‘Kajillionaire’: Arrested-development daughter gets glimpse of growth from a family of grifters
I’ve always been piqued by Miranda July, a Renaissance human blessed with a cool name and an idiosyncratic presence who, it seems, effortlessly churns out witty short stories (“Roy Spivey”) and quirky but not quite nervy films (“Me and You and Everyone We Know,” “The Future”). Her works always bump up against mainstream sensibilities and veer toward the dark, like a Harmony Korine movie (“Trash Humpers,” “Spring Breakers,” “The Beach Bum”) without the extreme depravity. Her latest, “Kajillionaire” is more of the same, but also perhaps, the most accessible of her brief portfolio (in “The Future” an ill cat named Paw Paw narrates, the moon talks and a T-shirt drags its mangled form along a sidewalk). It’s a double clutch of sorts that centers on the Dyne family, a trio of lo-fi grifters in Los Angeles who run rickety “skimming” schemes – pilfering mail, and insurance and store-return scams. What’s clear is that the oddly named daughter, Old Dolio (Evan Rachel Wood), is a poster child of arrested development. At the age of 26, she has the sensibilities of a 14-year-old boy, wears a bright aqua blue jogging jacket that rivals that of Seth Rogen’s journo nerd in “Long Shot” (2019) and is possessor of bad dance moves reminiscent of Ben Affleck’s smooth wannabe in “Good Will Hunting” (1998). What Old Dolio is in need of is a mall run with some female besties, but mom and dad (Richard Jenkins and Debra Winger) have isolated her with their over-engineered ploys and meager living conditions; they squat in a warehouse next to a bubble factory where occasionally globular mounds of pink ooze cascade down the wall or hang from the ceiling like The Blob.
Old Dolio’s parents are caring enough. Even as they surreptitiously meander the seedy back alleyways looking for their next mark/opportunity, you can feel a solid family vibe, the same way you could in Hirokazu Koreeda’s “Shoplifters” (2018). Then the family runs into a perky opticians assistant named Melanie (Gina Rodriguez, so good in a small role in Alex Garland’s “Annihilation”) while in the midst of a ruse and she wants in on the action, even pitching a scam or two herself – grifters gotta be grifting. To tell much more how the film evolves would be to do July and company a disservice. The film does change gears, and Melanie becomes a vehicle for Old Dolio to step outside the box of a world her parents have kept her in. Melanie, in short, becomes Old Dolio’s guide to adult womanhood, and perhaps independence. The cast all around delivers nuanced performances, but Wood, so electric and edgy in Catherine Hardwicke’s “Thirteen” (2003) and the star of the hit series “Westworld,” finds a whole other thespian gear here. As Old Dolio she simultaneously conveys street wisdom and naïveté with a fluidity that’s nothing short of masterful. You can really feel the collaboration between the actress and July, something of a performance artist and a personality chameleon herself, to bring Old Dolio to life. For all its quirks and kookiness, I must say, “Kajillionaire” does, to a degree, feel like it should have colored outside the lines a tad bit more, but I’m enjoying July’s career arc. If I have anything to say about it, I’d love to see her make a film about “Roy Spivey.”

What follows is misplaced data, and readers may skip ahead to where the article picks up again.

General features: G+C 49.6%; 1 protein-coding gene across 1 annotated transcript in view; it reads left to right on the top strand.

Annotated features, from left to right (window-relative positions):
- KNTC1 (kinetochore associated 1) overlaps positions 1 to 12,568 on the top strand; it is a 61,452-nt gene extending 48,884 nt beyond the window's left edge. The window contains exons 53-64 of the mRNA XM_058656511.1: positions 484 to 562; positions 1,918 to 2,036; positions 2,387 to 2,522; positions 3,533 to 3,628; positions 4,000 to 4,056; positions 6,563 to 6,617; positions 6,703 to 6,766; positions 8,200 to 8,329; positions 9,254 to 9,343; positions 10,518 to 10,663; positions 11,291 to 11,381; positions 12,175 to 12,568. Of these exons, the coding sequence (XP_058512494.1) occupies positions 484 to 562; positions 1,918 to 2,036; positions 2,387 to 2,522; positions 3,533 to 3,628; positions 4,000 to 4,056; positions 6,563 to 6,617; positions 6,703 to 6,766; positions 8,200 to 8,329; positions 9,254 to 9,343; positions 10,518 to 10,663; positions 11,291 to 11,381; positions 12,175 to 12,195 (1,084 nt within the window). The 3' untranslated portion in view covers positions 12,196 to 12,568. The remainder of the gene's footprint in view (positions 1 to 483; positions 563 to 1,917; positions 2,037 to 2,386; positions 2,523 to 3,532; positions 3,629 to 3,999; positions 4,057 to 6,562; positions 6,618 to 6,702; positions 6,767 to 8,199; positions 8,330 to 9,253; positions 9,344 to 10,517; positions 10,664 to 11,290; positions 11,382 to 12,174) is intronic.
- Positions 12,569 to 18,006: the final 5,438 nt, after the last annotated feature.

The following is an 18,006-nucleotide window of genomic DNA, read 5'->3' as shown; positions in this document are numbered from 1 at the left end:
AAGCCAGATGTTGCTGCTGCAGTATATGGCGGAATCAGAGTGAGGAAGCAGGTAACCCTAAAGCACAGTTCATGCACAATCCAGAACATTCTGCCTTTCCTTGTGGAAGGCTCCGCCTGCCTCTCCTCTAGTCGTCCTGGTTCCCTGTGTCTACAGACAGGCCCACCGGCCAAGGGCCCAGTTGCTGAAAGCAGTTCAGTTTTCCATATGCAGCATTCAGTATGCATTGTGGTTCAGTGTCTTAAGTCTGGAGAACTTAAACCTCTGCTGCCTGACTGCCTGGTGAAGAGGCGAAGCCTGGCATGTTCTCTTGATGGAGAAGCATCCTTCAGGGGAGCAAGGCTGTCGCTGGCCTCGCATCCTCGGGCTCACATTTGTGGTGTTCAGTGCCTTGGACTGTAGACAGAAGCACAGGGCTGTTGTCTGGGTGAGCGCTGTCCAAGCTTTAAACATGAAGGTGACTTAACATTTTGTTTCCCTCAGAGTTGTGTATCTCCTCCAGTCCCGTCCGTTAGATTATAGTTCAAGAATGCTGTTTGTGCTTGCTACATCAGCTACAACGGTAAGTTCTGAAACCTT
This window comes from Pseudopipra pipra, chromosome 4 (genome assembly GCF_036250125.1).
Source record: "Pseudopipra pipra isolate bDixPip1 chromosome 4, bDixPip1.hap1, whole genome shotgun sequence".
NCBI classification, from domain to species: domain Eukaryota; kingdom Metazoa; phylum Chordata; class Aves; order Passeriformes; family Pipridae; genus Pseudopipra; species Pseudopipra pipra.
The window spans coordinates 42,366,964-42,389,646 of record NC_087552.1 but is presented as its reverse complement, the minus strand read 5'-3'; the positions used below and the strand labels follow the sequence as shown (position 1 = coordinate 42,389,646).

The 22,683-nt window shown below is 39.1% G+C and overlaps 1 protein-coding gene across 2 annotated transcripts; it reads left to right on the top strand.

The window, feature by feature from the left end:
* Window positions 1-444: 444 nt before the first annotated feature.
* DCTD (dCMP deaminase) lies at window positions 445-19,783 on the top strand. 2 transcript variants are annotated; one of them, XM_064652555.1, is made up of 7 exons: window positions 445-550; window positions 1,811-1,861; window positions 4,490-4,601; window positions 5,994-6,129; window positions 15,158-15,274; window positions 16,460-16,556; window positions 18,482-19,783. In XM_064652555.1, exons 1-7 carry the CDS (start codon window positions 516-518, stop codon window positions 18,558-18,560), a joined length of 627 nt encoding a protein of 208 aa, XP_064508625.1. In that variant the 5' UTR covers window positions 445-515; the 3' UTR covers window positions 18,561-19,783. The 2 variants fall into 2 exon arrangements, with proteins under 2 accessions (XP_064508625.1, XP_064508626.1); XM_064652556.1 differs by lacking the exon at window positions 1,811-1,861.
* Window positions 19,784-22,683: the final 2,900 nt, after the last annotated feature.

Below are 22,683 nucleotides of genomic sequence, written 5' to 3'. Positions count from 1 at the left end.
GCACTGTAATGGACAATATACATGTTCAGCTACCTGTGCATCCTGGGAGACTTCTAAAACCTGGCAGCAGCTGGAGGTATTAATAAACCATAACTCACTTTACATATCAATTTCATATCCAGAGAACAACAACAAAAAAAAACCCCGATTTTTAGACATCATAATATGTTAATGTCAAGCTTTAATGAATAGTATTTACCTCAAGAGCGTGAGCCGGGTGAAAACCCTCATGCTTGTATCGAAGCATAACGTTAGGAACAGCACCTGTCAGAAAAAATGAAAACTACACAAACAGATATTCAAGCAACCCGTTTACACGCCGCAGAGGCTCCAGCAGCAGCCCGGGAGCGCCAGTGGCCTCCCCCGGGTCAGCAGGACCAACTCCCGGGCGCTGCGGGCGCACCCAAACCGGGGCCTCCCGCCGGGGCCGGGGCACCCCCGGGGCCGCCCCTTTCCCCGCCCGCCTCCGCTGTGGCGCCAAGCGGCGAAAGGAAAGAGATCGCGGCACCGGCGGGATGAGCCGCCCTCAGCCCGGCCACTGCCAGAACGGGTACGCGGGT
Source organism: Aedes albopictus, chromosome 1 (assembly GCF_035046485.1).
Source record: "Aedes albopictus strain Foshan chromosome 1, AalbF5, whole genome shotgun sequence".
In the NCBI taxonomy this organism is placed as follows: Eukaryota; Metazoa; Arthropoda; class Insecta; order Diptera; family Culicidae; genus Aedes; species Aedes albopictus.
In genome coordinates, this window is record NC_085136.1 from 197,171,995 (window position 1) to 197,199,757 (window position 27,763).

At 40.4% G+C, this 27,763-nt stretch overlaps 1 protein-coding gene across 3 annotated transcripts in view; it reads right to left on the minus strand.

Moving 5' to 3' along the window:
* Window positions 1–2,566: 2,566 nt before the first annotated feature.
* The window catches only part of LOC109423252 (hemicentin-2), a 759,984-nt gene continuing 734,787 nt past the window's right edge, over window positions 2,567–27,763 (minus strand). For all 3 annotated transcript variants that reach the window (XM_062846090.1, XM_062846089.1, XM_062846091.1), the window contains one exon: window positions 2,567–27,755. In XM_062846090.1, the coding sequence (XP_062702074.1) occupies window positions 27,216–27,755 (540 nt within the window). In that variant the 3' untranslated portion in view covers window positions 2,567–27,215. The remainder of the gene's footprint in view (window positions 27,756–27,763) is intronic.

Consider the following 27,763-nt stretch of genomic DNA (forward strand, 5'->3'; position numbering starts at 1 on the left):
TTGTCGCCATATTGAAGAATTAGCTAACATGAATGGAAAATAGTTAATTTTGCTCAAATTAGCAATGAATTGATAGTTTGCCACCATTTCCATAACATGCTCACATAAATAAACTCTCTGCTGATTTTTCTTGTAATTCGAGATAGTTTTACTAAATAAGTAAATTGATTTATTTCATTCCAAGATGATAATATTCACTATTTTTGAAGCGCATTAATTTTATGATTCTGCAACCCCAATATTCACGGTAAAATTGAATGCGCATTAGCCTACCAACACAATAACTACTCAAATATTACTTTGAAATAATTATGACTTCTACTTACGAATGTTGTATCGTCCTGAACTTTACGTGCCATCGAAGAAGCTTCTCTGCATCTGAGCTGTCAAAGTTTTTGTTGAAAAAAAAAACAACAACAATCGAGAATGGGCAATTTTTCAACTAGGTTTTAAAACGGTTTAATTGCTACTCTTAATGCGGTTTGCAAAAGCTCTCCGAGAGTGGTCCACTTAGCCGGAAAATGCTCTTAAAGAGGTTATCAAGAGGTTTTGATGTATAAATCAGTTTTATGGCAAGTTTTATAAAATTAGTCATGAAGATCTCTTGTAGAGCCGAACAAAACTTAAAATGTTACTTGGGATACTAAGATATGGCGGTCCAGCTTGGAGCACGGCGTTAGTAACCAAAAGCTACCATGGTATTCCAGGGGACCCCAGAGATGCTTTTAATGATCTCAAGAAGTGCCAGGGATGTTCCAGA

Tom Meek is a writer living in Cambridge. His reviews, essays, short stories and articles have appeared in the WBUR ARTery, The Boston Phoenix, The Boston Globe, The Rumpus, The Charleston City Paper and SLAB literary journal. Tom is also a member of the Boston Society of Film Critics and rides his bike everywhere.